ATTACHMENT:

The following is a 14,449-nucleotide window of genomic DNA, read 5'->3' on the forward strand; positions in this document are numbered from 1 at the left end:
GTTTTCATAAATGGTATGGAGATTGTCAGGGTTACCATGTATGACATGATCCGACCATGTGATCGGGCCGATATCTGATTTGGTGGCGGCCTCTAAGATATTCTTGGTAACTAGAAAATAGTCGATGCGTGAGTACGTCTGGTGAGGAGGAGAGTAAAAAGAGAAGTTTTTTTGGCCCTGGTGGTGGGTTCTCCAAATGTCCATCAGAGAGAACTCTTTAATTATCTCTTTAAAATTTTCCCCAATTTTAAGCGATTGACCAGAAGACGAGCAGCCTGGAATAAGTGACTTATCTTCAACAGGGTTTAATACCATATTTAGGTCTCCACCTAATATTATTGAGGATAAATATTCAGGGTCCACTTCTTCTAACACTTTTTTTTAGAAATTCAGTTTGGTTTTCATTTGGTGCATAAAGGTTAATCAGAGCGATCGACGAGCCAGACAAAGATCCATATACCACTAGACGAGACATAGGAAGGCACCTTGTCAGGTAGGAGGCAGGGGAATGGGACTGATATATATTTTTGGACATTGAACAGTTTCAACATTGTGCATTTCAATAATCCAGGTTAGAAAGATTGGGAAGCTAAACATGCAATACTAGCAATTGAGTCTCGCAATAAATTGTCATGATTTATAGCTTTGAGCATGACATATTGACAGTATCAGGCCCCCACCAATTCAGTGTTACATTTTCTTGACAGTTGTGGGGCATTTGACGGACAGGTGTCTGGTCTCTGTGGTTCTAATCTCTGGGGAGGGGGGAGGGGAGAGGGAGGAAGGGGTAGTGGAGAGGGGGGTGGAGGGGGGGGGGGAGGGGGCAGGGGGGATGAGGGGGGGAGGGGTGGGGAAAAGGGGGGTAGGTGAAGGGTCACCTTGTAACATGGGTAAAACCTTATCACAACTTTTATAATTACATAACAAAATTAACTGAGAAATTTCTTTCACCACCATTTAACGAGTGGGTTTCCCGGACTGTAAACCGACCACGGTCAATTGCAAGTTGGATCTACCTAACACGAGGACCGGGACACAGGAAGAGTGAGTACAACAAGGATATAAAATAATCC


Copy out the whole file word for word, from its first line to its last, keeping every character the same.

The following is a 14,449-nucleotide window of genomic DNA, read 5'->3' on the forward strand; positions in this document are numbered from 1 at the left end:
GTTTTCATAAATGGTATGGAGATTGTCAGGGTTACCATGTATGACATGATCCGACCATGTGATCGGGCCGATATCTGATTTGGTGGCGGCCTCTAAGATATTCTTGGTAACTAGAAAATAGTCGATGCGTGAGTACGTCTGGTGAGGAGGAGAGTAAAAAGAGAAGTTTTTTTGGCCCTGGTGGTGGGTTCTCCAAATGTCCATCAGAGAGAACTCTTTAATTATCTCTTTAAAATTTTCCCCAATTTTAAGCGATTGACCAGAAGACGAGCAGCCTGGAATAAGTGACTTATCTTCAACAGGGTTTAATACCATATTTAGGTCTCCACCTAATATTATTGAGGATAAATATTCAGGGTCCACTTCTTCTAACACTTTTTTTTAGAAATTCAGTTTGGTTTTCATTTGGTGCATAAAGGTTAATCAGAGCGATCGACGAGCCAGACAAAGATCCATATACCACTAGACGAGACATAGGAAGGCACCTTGTCAGGTAGGAGGCAGGGGAATGGGACTGATATATATTTTTGGACATTGAACAGTTTCAACATTGTGCATTTCAATAATCCAGGTTAGAAAGATTGGGAAGCTAAACATGCAATACTAGCAATTGAGTCTCGCAATAAATTGTCATGATTTATAGCTTTGAGCATGACATATTGACAGTATCAGGCCCCCACCAATTCAGTGTTACATTTTCTTGACAGTTGTGGGGCATTTGACGGACAGGTGTCTGGTCTCTGTGGTTCTAATCTCTGGGGAGGGGGGAGGGGAGAGGGAGGAAGGGGTAGTGGAGAGGGGGGTGGAGGGGGGGGGGGAGGGGGCAGGGGGGATGAGGGGGGGAGGGGTGGGGAAAAGGGGGGTAGGTGAAGGGTCACCTTGTAACATGGGTAAAACCTTATCACAACTTTTATAATTACATAACAAAATTAACTGAGAAATTTCTTTCACCACCATTTAACGAGTGGGTTTCCCGGACTGTAAACCGACCACGGTCAATTGCAAGTTGGATCTACCTAACACGAGGACCGGGACACAGGAAGAGTGAGTACAACAAGGATATAAAATAATCC